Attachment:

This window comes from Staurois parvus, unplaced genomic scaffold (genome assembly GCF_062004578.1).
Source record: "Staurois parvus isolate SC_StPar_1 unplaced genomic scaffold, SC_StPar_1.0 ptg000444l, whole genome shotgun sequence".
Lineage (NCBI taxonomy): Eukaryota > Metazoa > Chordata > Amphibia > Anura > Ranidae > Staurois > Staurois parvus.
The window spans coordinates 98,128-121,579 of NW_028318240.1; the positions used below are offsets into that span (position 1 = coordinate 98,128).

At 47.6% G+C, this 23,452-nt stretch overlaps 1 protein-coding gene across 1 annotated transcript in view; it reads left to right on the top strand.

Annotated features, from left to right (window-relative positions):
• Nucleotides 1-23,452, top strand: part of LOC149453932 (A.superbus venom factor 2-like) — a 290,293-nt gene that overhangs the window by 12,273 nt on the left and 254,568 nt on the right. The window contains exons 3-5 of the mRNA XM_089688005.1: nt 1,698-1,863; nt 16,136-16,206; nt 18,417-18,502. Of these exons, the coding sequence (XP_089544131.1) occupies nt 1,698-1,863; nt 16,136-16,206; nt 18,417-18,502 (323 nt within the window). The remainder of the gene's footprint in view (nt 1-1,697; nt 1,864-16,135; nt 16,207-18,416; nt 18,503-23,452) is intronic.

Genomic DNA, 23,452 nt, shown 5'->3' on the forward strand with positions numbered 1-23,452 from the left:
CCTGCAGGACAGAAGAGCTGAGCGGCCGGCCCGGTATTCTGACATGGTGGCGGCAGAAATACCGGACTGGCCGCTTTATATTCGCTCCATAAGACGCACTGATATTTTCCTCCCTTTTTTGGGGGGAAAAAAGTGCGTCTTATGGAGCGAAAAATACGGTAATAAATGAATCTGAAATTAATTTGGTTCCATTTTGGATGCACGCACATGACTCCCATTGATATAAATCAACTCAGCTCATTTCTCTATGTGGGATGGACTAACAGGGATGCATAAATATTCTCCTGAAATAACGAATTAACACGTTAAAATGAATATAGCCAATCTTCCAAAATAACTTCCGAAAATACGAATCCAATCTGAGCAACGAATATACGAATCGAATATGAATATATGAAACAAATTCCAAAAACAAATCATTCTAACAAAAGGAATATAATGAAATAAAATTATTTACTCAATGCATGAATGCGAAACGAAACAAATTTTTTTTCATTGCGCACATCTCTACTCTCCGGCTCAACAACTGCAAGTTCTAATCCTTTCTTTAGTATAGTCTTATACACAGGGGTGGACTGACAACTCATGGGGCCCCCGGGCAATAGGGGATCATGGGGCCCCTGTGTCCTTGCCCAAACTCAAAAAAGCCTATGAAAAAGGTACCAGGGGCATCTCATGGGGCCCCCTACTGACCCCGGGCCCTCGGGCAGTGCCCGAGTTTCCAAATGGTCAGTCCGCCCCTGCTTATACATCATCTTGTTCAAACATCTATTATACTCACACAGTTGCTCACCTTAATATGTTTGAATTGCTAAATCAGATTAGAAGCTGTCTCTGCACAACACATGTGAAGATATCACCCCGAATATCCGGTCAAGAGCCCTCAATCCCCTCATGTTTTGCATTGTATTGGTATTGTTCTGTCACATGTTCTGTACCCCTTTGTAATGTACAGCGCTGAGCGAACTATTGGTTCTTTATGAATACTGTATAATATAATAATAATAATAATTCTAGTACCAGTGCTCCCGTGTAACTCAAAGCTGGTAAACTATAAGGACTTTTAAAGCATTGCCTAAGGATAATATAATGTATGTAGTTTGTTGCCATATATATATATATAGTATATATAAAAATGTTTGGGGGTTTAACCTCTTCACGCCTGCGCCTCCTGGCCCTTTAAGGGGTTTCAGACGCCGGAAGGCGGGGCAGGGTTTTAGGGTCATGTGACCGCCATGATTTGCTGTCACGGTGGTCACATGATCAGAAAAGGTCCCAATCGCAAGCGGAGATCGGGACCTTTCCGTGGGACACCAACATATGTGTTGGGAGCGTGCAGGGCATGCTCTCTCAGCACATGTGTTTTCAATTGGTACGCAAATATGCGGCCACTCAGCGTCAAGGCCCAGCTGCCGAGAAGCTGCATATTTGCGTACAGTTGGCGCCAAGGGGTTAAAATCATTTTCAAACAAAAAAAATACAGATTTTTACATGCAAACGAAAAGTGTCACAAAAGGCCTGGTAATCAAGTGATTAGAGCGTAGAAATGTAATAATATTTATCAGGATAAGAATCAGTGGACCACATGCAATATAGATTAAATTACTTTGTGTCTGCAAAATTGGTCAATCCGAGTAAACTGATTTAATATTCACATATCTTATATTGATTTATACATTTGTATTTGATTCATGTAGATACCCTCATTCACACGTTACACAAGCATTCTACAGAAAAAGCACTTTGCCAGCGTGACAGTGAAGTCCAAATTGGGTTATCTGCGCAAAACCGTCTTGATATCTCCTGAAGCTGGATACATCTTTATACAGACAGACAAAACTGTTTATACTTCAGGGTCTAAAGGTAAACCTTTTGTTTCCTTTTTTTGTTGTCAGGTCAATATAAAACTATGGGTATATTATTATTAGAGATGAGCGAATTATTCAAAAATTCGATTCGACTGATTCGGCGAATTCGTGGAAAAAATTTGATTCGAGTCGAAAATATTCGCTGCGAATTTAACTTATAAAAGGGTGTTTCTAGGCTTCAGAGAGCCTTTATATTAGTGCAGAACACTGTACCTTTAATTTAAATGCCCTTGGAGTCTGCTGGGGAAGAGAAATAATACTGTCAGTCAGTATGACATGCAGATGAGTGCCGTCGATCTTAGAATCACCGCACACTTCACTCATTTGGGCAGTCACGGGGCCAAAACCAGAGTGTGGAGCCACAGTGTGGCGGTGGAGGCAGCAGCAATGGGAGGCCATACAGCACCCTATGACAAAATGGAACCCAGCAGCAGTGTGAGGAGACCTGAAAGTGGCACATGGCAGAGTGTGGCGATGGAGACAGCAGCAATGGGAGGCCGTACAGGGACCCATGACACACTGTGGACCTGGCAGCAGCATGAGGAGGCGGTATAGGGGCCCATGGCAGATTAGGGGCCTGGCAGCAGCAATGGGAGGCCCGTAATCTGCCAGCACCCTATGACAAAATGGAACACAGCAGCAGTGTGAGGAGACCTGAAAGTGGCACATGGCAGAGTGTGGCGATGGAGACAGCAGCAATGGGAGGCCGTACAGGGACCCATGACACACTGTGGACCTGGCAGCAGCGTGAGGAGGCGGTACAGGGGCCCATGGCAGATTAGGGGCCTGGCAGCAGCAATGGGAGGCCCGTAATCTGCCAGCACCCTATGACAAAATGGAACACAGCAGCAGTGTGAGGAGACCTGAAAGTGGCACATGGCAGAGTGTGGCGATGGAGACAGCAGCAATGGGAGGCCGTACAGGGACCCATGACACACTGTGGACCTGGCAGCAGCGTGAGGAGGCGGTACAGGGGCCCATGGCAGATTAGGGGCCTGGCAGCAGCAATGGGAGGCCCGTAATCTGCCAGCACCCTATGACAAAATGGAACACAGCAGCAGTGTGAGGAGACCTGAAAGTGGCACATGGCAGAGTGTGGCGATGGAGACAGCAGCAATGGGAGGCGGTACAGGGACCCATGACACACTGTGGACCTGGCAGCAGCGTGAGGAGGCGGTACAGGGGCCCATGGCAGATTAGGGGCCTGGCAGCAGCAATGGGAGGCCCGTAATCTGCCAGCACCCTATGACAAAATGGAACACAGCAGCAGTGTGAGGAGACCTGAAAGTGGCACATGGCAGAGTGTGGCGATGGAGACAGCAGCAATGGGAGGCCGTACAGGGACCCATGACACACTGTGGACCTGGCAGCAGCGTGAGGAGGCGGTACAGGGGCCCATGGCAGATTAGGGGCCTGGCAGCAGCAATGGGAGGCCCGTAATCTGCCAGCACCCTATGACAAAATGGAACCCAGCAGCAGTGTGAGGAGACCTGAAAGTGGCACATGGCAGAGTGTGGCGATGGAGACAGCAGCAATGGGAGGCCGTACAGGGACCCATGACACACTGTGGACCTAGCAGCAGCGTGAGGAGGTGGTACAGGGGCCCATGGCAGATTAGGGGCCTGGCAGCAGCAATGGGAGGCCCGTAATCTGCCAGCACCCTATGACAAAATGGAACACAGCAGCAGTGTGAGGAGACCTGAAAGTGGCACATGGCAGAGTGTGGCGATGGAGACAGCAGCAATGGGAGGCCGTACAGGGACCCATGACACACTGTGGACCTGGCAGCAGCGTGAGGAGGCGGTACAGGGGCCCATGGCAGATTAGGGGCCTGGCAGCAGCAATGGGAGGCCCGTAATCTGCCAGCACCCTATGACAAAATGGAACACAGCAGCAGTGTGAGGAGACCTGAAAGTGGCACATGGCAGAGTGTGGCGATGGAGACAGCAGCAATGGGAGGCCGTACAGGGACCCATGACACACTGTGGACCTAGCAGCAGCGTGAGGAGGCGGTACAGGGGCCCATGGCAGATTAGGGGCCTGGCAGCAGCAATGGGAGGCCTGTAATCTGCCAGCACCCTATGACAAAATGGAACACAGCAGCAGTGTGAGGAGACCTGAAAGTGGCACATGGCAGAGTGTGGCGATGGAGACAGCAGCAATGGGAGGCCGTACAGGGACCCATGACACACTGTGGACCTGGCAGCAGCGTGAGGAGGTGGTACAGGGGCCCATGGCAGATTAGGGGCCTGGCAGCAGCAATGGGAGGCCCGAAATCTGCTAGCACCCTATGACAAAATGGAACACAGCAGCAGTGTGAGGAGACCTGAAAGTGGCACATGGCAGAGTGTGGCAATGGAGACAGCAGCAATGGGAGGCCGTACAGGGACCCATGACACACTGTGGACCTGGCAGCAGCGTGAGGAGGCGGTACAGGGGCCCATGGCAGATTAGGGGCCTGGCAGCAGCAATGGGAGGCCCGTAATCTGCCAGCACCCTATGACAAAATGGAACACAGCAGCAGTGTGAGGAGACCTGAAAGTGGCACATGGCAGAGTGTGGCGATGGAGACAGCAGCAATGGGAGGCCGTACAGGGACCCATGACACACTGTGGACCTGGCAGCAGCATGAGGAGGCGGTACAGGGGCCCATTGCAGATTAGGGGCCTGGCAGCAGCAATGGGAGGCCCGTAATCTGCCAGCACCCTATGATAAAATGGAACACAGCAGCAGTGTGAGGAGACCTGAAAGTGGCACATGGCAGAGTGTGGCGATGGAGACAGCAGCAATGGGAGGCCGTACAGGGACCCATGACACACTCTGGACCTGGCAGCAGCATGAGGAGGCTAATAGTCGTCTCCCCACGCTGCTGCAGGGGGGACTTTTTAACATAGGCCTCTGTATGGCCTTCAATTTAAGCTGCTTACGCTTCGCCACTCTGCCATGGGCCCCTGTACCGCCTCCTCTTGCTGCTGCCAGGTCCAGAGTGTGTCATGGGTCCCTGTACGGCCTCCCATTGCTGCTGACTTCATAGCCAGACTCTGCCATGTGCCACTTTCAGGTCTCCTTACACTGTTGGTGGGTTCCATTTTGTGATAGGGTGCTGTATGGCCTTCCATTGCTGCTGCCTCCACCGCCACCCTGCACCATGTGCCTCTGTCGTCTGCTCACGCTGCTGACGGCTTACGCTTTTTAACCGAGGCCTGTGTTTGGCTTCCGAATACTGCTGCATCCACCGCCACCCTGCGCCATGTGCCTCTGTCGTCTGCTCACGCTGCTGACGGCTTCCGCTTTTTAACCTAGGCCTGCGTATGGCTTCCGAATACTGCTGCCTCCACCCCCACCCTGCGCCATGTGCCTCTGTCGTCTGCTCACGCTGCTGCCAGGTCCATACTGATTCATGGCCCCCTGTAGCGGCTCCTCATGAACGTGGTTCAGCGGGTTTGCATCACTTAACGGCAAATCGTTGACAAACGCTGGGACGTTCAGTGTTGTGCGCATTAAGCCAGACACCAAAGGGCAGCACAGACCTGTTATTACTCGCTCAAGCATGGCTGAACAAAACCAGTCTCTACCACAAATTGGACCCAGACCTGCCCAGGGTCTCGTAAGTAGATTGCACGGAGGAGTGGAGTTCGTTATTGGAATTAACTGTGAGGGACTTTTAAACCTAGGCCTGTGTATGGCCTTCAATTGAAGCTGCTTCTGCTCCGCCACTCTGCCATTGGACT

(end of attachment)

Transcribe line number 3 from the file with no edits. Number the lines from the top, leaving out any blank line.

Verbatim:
Lineage (NCBI taxonomy): Eukaryota > Metazoa > Chordata > Amphibia > Anura > Ranidae > Staurois > Staurois parvus.